“That’s such a relief,” Melly said. “I was worried that I made a mistake in my checkbook.”
“You’re too careful for that,” Grace said. “I’ll just jot down your balance to give you peace of mind though.”
Melly smiled, “That would be wonderful. Thank you, Grace.”
Grace counted out the cash and placed the slip with her balance on top. Melly slipped the stack into her wallet. Just before she turned away, Grace touched the back of her hand.
“You take care now and you call me if there’s anything your mother or you should need. You hear?”
“Yes ma’am,” said Melly with a smile and she left the bank feeling lighter in her heart.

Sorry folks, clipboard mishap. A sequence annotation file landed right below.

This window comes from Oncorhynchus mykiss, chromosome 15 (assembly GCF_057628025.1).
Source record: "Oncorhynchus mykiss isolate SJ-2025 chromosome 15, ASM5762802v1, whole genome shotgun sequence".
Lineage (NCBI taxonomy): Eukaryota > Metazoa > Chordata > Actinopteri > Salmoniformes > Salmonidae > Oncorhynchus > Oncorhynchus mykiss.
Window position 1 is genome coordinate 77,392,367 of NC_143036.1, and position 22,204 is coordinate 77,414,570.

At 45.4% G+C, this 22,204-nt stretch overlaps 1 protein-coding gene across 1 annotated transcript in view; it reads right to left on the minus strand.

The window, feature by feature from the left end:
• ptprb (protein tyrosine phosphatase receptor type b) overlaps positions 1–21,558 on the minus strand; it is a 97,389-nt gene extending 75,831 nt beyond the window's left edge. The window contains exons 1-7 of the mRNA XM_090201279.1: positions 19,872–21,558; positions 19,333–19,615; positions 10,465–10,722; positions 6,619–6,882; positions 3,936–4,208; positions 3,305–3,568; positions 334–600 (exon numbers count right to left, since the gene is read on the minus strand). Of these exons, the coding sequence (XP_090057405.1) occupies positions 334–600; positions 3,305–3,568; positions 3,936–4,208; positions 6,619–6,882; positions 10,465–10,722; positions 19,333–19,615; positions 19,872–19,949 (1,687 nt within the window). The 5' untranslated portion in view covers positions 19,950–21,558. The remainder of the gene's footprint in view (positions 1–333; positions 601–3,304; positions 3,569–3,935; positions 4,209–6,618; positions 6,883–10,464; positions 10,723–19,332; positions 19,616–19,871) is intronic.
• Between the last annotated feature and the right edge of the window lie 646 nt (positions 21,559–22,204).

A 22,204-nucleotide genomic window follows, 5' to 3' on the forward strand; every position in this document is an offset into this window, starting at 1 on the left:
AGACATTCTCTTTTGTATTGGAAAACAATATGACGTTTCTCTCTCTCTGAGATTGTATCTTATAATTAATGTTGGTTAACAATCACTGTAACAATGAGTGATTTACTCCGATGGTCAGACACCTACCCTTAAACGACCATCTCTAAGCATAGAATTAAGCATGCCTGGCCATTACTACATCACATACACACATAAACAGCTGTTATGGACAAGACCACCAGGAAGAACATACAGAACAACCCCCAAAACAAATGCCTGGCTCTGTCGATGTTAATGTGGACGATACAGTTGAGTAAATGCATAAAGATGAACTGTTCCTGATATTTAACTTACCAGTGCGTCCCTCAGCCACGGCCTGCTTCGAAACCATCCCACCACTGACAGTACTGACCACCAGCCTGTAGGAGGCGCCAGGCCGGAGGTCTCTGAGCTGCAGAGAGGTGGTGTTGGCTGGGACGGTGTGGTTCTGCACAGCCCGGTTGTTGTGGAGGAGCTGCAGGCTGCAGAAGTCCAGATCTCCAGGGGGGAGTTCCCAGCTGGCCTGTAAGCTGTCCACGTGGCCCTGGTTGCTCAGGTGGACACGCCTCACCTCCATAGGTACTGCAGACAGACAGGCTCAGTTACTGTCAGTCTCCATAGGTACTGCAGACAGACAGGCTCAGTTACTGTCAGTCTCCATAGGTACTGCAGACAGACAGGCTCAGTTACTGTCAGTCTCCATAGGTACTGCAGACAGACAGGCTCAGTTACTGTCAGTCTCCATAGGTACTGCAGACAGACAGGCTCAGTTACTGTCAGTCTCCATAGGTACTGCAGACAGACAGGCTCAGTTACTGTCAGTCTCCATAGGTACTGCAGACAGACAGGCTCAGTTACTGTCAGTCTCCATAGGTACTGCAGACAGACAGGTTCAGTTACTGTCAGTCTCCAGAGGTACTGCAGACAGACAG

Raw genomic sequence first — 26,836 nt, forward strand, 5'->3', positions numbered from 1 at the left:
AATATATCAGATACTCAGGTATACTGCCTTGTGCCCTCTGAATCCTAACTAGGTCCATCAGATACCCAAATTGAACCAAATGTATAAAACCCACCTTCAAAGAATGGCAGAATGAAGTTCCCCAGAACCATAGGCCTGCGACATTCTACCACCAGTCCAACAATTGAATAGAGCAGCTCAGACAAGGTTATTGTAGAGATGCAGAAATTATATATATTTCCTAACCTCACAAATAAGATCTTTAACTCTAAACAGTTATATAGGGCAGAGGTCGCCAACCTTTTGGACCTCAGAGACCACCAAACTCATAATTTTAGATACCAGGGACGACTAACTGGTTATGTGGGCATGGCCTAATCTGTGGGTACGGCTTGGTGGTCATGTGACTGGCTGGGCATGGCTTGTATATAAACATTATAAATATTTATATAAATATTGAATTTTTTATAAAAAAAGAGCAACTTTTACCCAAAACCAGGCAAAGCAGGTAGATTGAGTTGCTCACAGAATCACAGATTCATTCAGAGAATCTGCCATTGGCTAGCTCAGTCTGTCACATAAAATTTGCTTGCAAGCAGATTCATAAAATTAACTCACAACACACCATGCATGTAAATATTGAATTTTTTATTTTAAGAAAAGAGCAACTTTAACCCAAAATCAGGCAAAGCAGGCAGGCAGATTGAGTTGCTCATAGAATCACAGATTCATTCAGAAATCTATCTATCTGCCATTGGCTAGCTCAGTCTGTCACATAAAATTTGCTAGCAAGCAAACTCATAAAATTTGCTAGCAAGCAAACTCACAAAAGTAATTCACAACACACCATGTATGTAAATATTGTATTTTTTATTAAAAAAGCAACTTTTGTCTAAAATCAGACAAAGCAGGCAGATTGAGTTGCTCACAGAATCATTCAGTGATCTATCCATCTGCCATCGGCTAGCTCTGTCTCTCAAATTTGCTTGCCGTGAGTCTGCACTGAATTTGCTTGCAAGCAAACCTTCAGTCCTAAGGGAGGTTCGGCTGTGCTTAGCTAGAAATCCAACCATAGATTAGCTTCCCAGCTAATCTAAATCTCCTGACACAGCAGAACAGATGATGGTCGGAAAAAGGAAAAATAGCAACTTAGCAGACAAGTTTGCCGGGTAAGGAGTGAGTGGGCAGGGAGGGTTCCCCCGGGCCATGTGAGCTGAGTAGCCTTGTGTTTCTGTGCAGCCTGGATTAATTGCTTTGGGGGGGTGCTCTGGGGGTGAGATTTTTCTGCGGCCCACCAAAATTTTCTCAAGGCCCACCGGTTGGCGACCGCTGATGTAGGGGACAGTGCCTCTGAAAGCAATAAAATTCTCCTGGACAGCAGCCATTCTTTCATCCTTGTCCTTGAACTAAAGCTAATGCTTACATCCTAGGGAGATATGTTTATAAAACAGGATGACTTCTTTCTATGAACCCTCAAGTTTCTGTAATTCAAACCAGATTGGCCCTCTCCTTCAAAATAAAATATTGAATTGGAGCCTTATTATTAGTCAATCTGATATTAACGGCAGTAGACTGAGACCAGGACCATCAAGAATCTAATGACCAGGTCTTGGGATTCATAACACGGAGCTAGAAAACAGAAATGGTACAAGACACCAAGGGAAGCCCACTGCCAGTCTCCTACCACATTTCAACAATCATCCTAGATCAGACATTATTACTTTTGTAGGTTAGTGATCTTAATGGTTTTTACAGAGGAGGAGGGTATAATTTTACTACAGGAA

To avoid the crowd in the pharmacy, Melly went through the drive thru when she got there again. There was no trouble getting the medicines this time. She checked the clock on the dashboard.
“Gonna be late,” she said to herself as she pulled back out onto the road.
She made one more stop at a fast food restaurant. The drive thru there was backed up around the building. She glanced at the clock again.
“No time for that.”
She parked and hopped out of the car, locking it as she jogged to the restaurant. There were only a couple of other people there inside the restaurant so the wait would be shorter. She tugged down on the bright yellow t-shirt which was the unfortunate choice of clothing this morning. She kept her eyes up towards the menu board to avoid eye contact with others while she waited for her order. Then, bag in hand she raced back to the car.